Banking Technology November 2019 issue out now
The identity challenge
The latest edition of our flagship magazine – Banking Technology – is out now, packed with news, analysis and insights, case studies, research and expert commentary.
A note from our editor, Sharon Kimathi:
Artificial intelligence, machine learning and data have been strong themes at various conferences this year – like many years before. However, people are now questioning the ethics, concepts and types data used behind these tools to determine its results.
Rutger Van Faassen, VP of consumer lending at Informa Financial Intelligence argues that in order for AI, ML and deep learning to be successful, one needs to guide ML to understand the right concept using the right data. Many financial institutions find themselves in a situation where they have a lot of data about their customers, but don’t know how to apply ML or AI to the data, or the initial results are disappointing.
Our very own reporter, Ruby Hinchliffe, explores how disappointing results can emerge from the wrong type of data being used for such a result, as she reveals her discomfort at AI being used to predict “financial risks” such as the probability of someone getting a divorce by observing a person’s banking patterns.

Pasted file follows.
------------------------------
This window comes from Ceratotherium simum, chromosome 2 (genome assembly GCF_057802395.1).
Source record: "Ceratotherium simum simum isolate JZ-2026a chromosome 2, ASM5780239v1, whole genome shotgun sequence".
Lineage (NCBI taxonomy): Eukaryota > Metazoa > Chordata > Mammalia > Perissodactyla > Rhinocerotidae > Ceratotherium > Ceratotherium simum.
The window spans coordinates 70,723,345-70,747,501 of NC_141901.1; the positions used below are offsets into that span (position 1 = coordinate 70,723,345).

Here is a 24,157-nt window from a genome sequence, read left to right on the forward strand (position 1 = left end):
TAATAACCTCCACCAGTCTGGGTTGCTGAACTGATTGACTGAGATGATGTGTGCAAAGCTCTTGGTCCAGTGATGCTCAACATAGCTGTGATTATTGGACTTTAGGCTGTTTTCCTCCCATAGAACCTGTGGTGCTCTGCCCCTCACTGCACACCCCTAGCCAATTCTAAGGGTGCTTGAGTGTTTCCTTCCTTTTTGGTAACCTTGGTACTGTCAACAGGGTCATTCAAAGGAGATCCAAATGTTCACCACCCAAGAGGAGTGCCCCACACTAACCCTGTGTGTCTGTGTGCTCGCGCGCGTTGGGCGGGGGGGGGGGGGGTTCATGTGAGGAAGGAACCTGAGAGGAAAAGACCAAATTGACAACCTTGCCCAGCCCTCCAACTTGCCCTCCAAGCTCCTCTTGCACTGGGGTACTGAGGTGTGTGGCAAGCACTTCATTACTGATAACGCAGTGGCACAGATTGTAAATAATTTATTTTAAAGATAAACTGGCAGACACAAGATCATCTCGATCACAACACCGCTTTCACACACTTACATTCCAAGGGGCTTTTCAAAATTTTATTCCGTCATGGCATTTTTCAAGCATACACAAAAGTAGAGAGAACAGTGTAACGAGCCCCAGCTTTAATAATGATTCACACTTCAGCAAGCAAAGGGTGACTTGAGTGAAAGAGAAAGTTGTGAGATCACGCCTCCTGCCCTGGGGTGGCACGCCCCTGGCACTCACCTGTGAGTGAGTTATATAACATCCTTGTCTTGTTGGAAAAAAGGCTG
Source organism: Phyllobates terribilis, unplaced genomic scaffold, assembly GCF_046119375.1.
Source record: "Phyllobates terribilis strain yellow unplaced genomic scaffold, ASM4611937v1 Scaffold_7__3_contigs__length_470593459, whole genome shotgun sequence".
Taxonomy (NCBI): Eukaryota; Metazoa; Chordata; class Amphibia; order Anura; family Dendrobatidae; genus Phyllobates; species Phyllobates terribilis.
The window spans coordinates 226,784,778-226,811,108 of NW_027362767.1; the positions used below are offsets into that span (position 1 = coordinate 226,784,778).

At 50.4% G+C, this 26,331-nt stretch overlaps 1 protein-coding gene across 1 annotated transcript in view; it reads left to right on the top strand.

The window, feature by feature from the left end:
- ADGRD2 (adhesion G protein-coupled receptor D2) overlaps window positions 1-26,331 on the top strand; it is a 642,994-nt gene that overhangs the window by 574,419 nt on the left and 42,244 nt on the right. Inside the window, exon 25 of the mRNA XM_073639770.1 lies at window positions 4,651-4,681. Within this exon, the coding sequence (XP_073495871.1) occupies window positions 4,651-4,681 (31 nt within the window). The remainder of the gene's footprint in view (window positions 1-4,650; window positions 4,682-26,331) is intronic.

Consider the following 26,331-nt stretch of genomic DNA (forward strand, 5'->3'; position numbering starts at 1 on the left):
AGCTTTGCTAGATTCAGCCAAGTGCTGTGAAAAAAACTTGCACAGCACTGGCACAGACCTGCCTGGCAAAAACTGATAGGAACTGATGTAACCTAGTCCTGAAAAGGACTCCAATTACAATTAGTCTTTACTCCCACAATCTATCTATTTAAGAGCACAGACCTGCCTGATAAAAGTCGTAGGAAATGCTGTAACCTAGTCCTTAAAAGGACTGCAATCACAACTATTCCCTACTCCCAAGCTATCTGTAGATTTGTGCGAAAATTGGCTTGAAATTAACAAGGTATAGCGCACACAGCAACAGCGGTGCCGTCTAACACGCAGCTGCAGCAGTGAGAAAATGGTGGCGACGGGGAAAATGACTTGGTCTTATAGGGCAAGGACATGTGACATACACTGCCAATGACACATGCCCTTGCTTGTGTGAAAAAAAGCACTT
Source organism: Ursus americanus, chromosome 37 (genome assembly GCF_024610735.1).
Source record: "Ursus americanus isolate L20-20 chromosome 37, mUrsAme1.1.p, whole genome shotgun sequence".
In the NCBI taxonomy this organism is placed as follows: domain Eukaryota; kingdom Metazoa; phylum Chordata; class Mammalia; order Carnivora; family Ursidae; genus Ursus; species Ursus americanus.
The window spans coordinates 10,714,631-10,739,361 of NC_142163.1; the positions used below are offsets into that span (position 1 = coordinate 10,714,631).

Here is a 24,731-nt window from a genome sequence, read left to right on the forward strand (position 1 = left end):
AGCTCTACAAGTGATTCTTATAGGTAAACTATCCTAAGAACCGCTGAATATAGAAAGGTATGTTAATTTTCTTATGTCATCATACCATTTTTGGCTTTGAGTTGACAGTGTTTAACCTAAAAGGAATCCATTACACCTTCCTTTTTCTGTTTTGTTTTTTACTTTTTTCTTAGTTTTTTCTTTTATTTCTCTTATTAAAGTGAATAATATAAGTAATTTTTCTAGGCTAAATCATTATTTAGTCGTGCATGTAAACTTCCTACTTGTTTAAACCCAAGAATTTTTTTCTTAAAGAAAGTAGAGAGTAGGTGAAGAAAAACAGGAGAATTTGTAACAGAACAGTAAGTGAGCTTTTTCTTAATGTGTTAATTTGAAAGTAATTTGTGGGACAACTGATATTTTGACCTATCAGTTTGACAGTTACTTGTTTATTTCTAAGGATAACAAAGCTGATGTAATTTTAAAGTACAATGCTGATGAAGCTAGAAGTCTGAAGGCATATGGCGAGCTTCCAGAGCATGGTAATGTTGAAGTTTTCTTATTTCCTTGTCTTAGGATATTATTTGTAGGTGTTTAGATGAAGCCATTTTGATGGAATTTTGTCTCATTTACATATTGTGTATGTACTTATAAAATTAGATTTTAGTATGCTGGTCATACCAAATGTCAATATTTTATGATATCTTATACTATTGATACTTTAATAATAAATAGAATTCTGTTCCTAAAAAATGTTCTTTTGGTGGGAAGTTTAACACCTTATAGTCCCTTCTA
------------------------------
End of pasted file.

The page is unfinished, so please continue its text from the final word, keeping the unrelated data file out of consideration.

This rather sinister revelation led her to the conclusion that if events such as divorce – something which plagues nearly one in two (42%) marriages across the UK – ever become a determining factor for a mortgage, then people by and large will be far more ready to hold the lending industry’s biases to account.
Both Hinchliffe and Nadia Sood, CEO at CreditEnable, find that the industry’s human biases of old have now shifted to algorithmic biases, meaning black and ethnic minority borrowers are charged higher interest rates costing them up to half a billion dollars more every year than white borrowers with similar credit scores in the US.
But lending is not the only sector with an issue as the financial services industry is also plagued by misusing AI. Ian Holmes, global lead for enterprise fraud solutions at SAS notes that an alarmingly small number of financial institutions are leveraging the appropriate solutions to identity fraud. Aite research shows that only 10% of organisations are actively using ML analytics to orchestrate authentication. While 50% are in the process of implementing these solutions or have them on their road maps, a worrying 40% are not.
Holmes adds that banks need to take steps to prove the value of AI and advanced analytics and demonstrate how these solutions can bring new levels of flexibility and convenience to customers. This principle should not only be applied to identity fraud, but AI biases as well.
The November 2019 edition of Banking Technology features:
Through a Gen Z lens
Til a mortgage do us part
AI: could it be a force for good?
How is AI augmenting compliance practices?
How digital transformation can blossom
How can banks know who’s who?
The common data format that benefits everyone
Ensuring AI works with legacy solutions
I’m just saying…
Food for thought
Tall tales of big ambitions and small parcels
Ask the expert
Practical, free advice on how to grow your business.
And not to forget the Regulars of course:
News – the good, the bad and the ugly.
Appointments – the movers and the shakers.
Industry events – mark your calendars!